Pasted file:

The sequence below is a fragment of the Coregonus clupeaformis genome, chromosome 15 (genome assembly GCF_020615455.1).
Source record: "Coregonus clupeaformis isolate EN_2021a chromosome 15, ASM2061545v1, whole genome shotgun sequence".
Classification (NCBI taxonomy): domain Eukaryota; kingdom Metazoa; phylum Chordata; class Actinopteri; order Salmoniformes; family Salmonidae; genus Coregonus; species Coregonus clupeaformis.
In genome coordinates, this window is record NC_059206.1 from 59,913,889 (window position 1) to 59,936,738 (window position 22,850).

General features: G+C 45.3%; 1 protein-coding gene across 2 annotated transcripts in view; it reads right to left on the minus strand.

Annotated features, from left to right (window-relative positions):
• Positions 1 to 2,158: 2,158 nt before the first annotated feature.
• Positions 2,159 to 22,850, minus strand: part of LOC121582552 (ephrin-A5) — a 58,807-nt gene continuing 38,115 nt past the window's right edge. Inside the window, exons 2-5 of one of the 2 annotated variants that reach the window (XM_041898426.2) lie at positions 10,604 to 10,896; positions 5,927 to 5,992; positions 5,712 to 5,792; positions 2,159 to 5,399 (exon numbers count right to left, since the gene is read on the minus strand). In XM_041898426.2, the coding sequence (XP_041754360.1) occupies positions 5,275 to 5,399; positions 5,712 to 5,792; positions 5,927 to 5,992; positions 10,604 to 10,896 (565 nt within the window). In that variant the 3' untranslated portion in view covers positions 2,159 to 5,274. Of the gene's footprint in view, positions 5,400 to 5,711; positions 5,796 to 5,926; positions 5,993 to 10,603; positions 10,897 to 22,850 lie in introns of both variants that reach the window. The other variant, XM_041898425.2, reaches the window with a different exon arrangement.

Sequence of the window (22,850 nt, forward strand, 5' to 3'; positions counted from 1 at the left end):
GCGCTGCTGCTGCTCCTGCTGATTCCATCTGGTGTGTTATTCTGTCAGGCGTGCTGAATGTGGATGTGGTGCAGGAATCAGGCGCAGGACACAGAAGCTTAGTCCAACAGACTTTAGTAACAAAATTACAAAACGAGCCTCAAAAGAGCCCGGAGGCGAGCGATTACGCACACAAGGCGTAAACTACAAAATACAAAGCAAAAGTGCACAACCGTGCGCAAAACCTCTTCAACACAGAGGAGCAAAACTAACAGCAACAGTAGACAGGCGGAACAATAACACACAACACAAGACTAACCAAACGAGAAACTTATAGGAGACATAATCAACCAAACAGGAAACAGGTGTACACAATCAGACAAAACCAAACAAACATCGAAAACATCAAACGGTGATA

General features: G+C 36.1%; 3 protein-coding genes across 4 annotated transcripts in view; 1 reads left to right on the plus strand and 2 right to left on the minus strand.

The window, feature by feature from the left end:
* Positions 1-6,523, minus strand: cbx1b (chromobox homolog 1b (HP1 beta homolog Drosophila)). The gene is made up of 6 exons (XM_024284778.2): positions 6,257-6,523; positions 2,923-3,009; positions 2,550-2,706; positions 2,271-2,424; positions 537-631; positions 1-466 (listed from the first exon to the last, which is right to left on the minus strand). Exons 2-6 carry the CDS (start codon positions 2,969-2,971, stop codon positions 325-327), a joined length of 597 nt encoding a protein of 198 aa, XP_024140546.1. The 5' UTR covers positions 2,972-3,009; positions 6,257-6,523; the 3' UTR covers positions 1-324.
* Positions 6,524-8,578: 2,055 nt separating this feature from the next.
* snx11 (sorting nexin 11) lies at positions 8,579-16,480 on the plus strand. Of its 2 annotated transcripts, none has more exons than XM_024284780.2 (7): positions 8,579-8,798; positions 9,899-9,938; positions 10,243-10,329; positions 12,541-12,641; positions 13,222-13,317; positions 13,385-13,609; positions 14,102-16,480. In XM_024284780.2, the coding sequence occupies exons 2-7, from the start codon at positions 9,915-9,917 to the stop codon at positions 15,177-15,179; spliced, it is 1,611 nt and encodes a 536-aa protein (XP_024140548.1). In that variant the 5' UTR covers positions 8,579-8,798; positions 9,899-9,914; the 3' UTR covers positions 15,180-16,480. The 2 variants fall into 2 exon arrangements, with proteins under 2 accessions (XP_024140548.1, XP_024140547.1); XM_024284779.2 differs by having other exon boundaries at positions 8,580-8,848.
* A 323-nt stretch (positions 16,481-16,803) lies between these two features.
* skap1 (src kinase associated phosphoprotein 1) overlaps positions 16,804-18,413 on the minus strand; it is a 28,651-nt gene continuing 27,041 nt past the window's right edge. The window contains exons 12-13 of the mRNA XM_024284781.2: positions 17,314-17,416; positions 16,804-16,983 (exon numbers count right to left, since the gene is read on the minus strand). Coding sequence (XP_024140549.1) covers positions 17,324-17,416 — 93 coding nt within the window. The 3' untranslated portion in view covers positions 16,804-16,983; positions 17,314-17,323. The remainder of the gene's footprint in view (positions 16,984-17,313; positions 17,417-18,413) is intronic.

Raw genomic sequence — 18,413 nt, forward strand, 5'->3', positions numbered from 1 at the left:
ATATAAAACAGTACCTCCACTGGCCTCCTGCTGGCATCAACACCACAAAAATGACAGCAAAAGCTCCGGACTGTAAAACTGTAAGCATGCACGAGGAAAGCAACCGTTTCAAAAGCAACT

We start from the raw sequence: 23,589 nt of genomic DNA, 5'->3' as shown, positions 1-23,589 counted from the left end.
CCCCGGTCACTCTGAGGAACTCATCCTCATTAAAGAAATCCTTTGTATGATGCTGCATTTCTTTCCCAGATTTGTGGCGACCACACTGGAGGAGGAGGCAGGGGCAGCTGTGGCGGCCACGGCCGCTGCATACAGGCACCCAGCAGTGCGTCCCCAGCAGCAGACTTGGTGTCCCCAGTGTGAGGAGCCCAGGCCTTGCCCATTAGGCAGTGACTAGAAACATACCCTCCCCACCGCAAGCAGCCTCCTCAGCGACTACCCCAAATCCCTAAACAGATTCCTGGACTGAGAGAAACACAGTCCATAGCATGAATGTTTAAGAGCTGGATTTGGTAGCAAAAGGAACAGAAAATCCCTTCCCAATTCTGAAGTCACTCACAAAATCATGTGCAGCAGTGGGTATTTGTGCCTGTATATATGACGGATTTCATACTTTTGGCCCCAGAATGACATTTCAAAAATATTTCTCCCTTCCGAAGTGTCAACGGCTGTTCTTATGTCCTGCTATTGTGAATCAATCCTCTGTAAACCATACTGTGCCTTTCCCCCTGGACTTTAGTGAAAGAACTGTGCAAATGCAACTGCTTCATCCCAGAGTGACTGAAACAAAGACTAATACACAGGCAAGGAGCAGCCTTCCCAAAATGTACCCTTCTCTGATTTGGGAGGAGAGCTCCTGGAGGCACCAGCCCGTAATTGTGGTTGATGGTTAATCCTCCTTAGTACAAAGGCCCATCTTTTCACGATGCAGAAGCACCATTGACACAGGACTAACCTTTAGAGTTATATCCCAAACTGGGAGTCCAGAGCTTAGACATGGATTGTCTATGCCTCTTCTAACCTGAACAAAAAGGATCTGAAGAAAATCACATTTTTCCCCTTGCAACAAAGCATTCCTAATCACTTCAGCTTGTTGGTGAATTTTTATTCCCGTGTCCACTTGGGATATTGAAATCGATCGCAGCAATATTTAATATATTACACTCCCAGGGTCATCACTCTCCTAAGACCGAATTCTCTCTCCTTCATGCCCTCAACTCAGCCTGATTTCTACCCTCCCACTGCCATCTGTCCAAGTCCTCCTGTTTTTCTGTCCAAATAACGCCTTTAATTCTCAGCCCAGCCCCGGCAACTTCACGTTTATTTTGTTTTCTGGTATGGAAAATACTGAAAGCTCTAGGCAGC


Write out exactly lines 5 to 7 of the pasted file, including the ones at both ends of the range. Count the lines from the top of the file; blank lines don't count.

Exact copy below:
General features: G+C 45.3%; 1 protein-coding gene across 2 annotated transcripts in view; it reads right to left on the minus strand.

Annotated features, from left to right (window-relative positions):
• Positions 1 to 2,158: 2,158 nt before the first annotated feature.